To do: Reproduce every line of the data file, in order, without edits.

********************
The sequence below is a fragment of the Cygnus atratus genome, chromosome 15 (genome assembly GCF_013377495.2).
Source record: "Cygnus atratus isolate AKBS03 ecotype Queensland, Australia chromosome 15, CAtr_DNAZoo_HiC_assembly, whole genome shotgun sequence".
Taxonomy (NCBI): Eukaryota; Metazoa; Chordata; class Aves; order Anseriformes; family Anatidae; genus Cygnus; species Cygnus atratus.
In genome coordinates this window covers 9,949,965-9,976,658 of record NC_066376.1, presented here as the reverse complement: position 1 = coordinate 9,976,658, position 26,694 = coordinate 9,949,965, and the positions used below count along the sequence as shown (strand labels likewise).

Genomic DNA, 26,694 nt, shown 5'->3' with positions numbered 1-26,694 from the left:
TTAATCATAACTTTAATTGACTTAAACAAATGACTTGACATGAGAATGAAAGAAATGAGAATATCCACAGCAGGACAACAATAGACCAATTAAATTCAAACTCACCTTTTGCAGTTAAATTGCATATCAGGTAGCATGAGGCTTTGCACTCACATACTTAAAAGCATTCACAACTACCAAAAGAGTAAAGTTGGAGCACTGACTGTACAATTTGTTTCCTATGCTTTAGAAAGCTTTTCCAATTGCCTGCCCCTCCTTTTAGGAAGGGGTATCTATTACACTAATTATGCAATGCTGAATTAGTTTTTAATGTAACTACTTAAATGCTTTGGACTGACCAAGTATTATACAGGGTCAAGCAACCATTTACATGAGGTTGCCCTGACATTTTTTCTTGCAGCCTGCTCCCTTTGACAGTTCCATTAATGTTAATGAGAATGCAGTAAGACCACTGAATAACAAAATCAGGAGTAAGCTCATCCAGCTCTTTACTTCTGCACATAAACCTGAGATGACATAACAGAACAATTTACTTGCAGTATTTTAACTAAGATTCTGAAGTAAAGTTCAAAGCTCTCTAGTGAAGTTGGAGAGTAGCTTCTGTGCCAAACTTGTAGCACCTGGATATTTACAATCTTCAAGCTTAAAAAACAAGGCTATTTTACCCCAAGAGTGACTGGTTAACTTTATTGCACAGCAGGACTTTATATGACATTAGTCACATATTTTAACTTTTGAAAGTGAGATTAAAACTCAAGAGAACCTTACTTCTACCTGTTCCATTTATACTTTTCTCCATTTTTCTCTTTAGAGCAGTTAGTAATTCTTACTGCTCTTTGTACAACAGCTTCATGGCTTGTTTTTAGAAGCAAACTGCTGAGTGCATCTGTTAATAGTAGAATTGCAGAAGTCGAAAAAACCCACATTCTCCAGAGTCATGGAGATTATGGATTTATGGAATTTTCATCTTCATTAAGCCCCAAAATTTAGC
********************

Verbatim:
The sequence below is a fragment of the Cygnus atratus genome, chromosome 15 (genome assembly GCF_013377495.2).
Source record: "Cygnus atratus isolate AKBS03 ecotype Queensland, Australia chromosome 15, CAtr_DNAZoo_HiC_assembly, whole genome shotgun sequence".
Taxonomy (NCBI): Eukaryota; Metazoa; Chordata; class Aves; order Anseriformes; family Anatidae; genus Cygnus; species Cygnus atratus.
In genome coordinates this window covers 9,949,965-9,976,658 of record NC_066376.1, presented here as the reverse complement: position 1 = coordinate 9,976,658, position 26,694 = coordinate 9,949,965, and the positions used below count along the sequence as shown (strand labels likewise).

Genomic DNA, 26,694 nt, shown 5'->3' with positions numbered 1-26,694 from the left:
TTAATCATAACTTTAATTGACTTAAACAAATGACTTGACATGAGAATGAAAGAAATGAGAATATCCACAGCAGGACAACAATAGACCAATTAAATTCAAACTCACCTTTTGCAGTTAAATTGCATATCAGGTAGCATGAGGCTTTGCACTCACATACTTAAAAGCATTCACAACTACCAAAAGAGTAAAGTTGGAGCACTGACTGTACAATTTGTTTCCTATGCTTTAGAAAGCTTTTCCAATTGCCTGCCCCTCCTTTTAGGAAGGGGTATCTATTACACTAATTATGCAATGCTGAATTAGTTTTTAATGTAACTACTTAAATGCTTTGGACTGACCAAGTATTATACAGGGTCAAGCAACCATTTACATGAGGTTGCCCTGACATTTTTTCTTGCAGCCTGCTCCCTTTGACAGTTCCATTAATGTTAATGAGAATGCAGTAAGACCACTGAATAACAAAATCAGGAGTAAGCTCATCCAGCTCTTTACTTCTGCACATAAACCTGAGATGACATAACAGAACAATTTACTTGCAGTATTTTAACTAAGATTCTGAAGTAAAGTTCAAAGCTCTCTAGTGAAGTTGGAGAGTAGCTTCTGTGCCAAACTTGTAGCACCTGGATATTTACAATCTTCAAGCTTAAAAAACAAGGCTATTTTACCCCAAGAGTGACTGGTTAACTTTATTGCACAGCAGGACTTTATATGACATTAGTCACATATTTTAACTTTTGAAAGTGAGATTAAAACTCAAGAGAACCTTACTTCTACCTGTTCCATTTATACTTTTCTCCATTTTTCTCTTTAGAGCAGTTAGTAATTCTTACTGCTCTTTGTACAACAGCTTCATGGCTTGTTTTTAGAAGCAAACTGCTGAGTGCATCTGTTAATAGTAGAATTGCAGAAGTCGAAAAAACCCACATTCTCCAGAGTCATGGAGATTATGGATTTATGGAATTTTCATCTTCATTAAGCCCCAAAATTTAGC